As a multitude of states attempt to change their voting rules, most Americans say they would rather the voting process be left alone – or made easier. Relatively few want it to be more difficult after an election that saw.
The fight for the attractive vote, supporters say it’s a high-stakes battle that is affecting their electoral fortunes. Republicans believe Democrats will do better in an election if voting becomes easier. At the same time, Democrats believe they will suffer if it becomes more difficult to vote, and they believe that many of their constituencies, including Hispanics and black Americans, would lose their political power.
Voting rules: who wins and who loses?
Many – more than four in 10 – predict an impact on election results if the rules are changed. Of those who expect a 10-to-one impact, more believe that if the voting rules are made easier for people to vote, it would help Democrats win the election more than Republicans. And by a similar margin, they believe that if the voting rules make it more difficult to vote, it would benefit Republican candidates more than Democratic candidates.
If the vote is made more difficult, Democrats see a risk to their electoral fortunes, and if it is made easier, Republicans see a risk to theirs.
Who will gain or lose political power?
Beyond winning or losing an election, different groups of voters can gain or lose power depending on the voting rules.
Democrats believe that easier access to the vote would benefit some of their constituency groups, and even more, than returning the vote Stronger would result in these groups losing Power. They believe that when states make it easier to vote, blacks, Hispanics, the poor, youth and urban dwellers are more likely to gain power than to lose it. Conversely, when states make it more difficult to vote, blacks, Hispanics and the poor are seen as losing power by at least eight in 10, while large majorities view the rich (86%) and whites. (71%) as winners. Power.
Republicans are less likely than Democrats to see gains and losses for specific groups of voters. But overall, they feel that whites, the elderly, and those in rural areas – groups that tend to vote Republican – lose power, rather than gain it, when states make it easier to vote; and that young people, blacks, Hispanics and those in urban areas gain more power than they lose.
Vote: what are people expecting from the process?
Eight in 10 of those who voted in 2020 said the process was “very easy”, and most of them, along with the general public, would like the voting process to be left as is or made easier, no more difficult. And most wouldn’t make their own state process any easier or harder – six in ten say that’s about right.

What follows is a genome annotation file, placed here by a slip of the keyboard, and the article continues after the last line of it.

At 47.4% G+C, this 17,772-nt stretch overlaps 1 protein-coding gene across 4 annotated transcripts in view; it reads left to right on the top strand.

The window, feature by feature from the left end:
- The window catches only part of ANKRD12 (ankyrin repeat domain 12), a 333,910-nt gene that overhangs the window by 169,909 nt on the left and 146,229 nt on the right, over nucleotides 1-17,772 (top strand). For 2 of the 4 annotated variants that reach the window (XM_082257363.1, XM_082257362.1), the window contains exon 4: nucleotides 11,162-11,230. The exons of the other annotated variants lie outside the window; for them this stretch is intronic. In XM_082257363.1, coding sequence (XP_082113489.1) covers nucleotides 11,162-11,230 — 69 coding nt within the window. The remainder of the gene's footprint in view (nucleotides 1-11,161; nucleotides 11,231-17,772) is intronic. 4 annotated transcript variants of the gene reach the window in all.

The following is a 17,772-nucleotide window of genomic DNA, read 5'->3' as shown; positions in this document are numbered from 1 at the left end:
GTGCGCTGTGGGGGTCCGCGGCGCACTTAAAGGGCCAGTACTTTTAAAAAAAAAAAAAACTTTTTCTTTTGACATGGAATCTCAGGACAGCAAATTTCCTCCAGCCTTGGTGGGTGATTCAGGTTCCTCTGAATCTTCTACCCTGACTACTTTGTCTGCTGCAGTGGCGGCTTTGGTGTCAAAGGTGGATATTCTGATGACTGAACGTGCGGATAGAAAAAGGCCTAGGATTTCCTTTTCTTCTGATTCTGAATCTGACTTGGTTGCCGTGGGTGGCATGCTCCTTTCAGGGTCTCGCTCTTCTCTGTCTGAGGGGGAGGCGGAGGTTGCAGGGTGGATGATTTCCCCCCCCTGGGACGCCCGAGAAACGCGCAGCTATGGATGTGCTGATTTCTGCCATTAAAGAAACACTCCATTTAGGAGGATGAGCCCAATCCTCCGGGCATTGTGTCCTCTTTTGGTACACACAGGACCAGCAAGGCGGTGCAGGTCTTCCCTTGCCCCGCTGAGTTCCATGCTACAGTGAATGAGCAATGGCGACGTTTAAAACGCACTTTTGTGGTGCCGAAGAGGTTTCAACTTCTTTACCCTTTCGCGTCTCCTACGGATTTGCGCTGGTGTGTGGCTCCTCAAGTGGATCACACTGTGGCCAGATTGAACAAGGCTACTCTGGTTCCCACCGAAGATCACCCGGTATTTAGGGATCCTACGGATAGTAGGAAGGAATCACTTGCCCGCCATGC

These views extend to support for maintaining some of the measures put in place in 2020 that have made voting more convenient amid the COVID-19 pandemic. Six in ten Americans want these changes to stay in place for future elections. This is especially the case for those who switched from in-person voting to postal voting in 2020, although most said they chose postal voting because of concerns about the coronavirus.
Republicans stand out from the public in their opinions. More than half believe the voting process in general should be made more difficult, especially Trump voters and those who mistakenly believe the 2020 election was marred by fraud and irregularity. Most Republicans would also reverse rule changes put in place during the pandemic.
The views of supporters echo the political discourse, in which an easier vote is supposed to increase turnout and therefore benefit Democrats, but they may not be right. While many states have extended postal voting in 2020, for example, it is unclear how much of this was responsible for last year’s historic turnout. Equally as strong was the dizzying interest in the election, with rule changes affecting How? ‘Or’ What people vote more than who actually vote.
For example, a recent historical study of elections since 1996 reveals that universal postal voting – when eligible voters receive ballots before the election – resulted in minor turnout gains without favoring a party. In Texas, allowing people to vote by mail during the pandemic has led many voters to choose to substitute a mail ballot for in-person voting, but neither the share of the vote nor the overall party turnout has increased in the Condition due to this policy.
Additionally, while an easier voting system has boosted turnout, recent electoral history casts doubt on the idea that Democrats would necessarily benefit. In U.S. counties and states, there is a weak relationship between turnout increases and Democratic gains in 2020 (see graph below). Another reason for the hiatus is that people who ran in 2020 but not 2016 – including new voters and former voters – voted Republican at higher rates than expected, helping deliver key states like Florida. and Ohio to Donald Trump.
This is the first in a series of reports from a new CBS News study on elections and the voting process in the United States. The study relies on several data sources: a national survey, data from electoral registers and certified electoral results. The survey includes an oversample of over 2,000 validated voters who were matched to voter files confirming their voting history. We also reference the academic work and data journalism of other researchers on voting rights and election administration.
The survey was conducted by YouGov using a nationally representative sample of 2,664 US residents surveyed between July 6 and July 15, 2021. Of the 2,065 self-reported voters in the sample, 2,023 were matched to voters’ records and confirmed to have voted. The sample was weighted for gender, age, race, and education based on the American Community Survey, conducted by the US Bureau of the Census, as well as the 2020 presidential vote. and registration status. The margin of error is ± 2.7 points for the total sample.